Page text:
Fire Stories

Fire stories from the national parks highlight events, incidents, and the like, associated with fire and fuels management, as well as fire education, technology, partnerships, and more. Stories highlight work related to Department of the Interior initiatives as well as local and regional initiatives.

A firefighter stands on a hillside near a burning stump.

Fire crews monitor a burning stump near employee housing at the John Muir Lodge. NPS

Lodge Prescribed Fire: Continuing Efforts to Keep Grant Grove a Fire-Adapted Human Community

Sequoia and Kings Canyon National Parks, California
Cohesive Strategy—Fire-Adapted Human Communities, Maintain and Restore Resilient Landscapes*

In fall 2012, fire crews completed the 22-acre Lodge prescribed fire adjacent to the John Muir Lodge. The project provides critical fuels reduction next to the lodge and for the Grant Grove area as well as outstanding fire effects for benefit to the ecosystem.

This project was one in a series of concerted steps that fire managers have taken over the past 15 years to reduce hazardous fuels around Grant Grove to protect this community from unwanted fire. Previous mechanical thinning and prescribed fires have strategically reduced fuels around this developed area.

A firefighter with a hose sprays a building's roof, while three other firefighters stand by.

Fire crews pre-treat wooden structures with water and foam as additional structure protection on the Lodge prescribed fire. NPS

This unit had no recorded fire history and was therefore considered a restoration burn. After more than 100 years of fire exclusion, there was an unnaturally dense amount of fuels that had accumulated in the absence of the natural fire cycle of every 10-15 years. Approximately 60% of the dead and downed fuels were consumed by the fire. The prescribed fire consumed these fuels under favorable conditions. This reduced the risk of an unwanted fire during hotter, drier conditions that could threaten the developed areas in Grant Grove.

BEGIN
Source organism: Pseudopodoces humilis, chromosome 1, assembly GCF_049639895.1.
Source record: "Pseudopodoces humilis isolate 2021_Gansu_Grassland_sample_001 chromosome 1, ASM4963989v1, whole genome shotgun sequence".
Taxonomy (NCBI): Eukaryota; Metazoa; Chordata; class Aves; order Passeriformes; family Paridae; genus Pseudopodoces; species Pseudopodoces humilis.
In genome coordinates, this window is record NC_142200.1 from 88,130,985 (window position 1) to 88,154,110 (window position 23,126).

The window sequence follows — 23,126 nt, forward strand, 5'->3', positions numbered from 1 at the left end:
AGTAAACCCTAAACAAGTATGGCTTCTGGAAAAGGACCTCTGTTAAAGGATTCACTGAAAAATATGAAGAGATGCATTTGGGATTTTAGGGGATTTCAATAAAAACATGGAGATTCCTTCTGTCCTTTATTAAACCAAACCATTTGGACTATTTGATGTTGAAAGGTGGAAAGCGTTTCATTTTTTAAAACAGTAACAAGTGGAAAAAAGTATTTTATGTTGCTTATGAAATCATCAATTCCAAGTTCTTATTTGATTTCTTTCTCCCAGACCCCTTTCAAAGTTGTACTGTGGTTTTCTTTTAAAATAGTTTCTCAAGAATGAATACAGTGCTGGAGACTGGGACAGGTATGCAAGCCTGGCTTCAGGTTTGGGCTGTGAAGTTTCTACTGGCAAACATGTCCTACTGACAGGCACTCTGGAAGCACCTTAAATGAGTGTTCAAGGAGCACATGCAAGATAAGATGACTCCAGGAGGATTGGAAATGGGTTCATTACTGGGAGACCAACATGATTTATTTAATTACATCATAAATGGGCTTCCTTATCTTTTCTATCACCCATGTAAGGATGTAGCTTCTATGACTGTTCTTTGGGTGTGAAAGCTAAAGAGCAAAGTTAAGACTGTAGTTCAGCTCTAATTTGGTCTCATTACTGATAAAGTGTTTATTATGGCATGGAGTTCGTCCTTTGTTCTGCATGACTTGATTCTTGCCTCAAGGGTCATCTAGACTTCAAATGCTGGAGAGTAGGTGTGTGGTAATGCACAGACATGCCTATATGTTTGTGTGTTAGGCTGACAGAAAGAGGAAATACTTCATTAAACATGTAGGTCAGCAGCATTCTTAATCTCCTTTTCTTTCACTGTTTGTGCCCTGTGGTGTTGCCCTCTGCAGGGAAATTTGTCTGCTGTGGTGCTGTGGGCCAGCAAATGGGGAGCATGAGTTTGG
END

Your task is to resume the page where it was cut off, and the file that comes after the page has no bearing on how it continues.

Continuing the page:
Ignition techniques that were used and cooler conditions re-created a natural, lower-intensity fire for the best ecological effects as well. This area should see increased bio-diversity in plant and animal life in the upcoming years. Nourished by ash, wildflowers and other plants will thrive here in the future. They will gather more sunlight in open spaces created by fire. Wildlife will be drawn here by these rich food sources.

Extensive outreach to the John Muir Lodge’s guests and to the employees who worked there helped people plan their vacations around this event. Many visitors enjoyed the opportunity to watch the fire operations from the nearby lodge grounds.

Contact: Deb Schweizer, Fire Education Specialist


Phone: (559) 565-3703

*This story supports the Department of the Interior initiatives.